University Calculus: Early Transcendentals (3rd Edition)

Published by Pearson
ISBN 10: 0321999584
ISBN 13: 978-0-32199-958-0

Chapter 4 - Section 4.8 - Antiderivatives - Exercises - Page 273: 107



Work Step by Step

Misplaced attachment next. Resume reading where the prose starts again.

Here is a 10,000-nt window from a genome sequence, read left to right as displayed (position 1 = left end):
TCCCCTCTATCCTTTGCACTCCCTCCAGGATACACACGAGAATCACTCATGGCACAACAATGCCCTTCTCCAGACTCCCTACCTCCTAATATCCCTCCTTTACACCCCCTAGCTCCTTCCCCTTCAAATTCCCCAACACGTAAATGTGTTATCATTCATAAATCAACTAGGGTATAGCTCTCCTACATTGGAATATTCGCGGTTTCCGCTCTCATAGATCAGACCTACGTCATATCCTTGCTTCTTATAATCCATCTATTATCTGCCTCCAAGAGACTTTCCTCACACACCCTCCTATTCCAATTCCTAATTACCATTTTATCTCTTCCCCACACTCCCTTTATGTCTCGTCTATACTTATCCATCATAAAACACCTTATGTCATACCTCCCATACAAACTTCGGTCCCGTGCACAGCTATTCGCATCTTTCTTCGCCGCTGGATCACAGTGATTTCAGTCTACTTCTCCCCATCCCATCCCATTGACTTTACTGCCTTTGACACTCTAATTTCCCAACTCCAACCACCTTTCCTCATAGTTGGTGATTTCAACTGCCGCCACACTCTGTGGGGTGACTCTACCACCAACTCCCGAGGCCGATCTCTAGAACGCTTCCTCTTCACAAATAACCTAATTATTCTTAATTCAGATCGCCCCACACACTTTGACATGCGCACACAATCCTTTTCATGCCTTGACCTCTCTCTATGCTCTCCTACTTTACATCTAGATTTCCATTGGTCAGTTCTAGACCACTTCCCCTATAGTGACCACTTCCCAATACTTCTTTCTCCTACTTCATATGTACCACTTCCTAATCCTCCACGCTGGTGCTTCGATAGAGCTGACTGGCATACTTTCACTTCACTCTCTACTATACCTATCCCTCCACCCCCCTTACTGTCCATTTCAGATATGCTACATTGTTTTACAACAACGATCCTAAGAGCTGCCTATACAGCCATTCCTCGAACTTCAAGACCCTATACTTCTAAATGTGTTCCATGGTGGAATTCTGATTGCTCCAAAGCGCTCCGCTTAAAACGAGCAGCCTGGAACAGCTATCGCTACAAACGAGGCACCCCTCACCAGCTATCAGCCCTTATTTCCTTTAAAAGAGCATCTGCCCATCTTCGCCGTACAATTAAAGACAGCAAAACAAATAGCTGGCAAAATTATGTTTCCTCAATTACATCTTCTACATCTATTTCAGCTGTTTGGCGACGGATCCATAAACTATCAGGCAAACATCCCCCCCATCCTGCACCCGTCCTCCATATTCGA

We need to find the anti-derivative for $\dfrac{d^2r}{dt^2}=\dfrac{2}{t^3}$ We have: $\dfrac{dr}{dt}=\dfrac{-1}{t^2}+c$; $r=\dfrac{1}{t}+ct+c'$ Apply the initial conditions $r'(1)=1 ; r(1)=1$ Thus, $-1+c=1 \implies c=2 $ and $1+c+c'=1 \implies c'=-2$ Hence, $r=\dfrac{1}{t}+2t-2$
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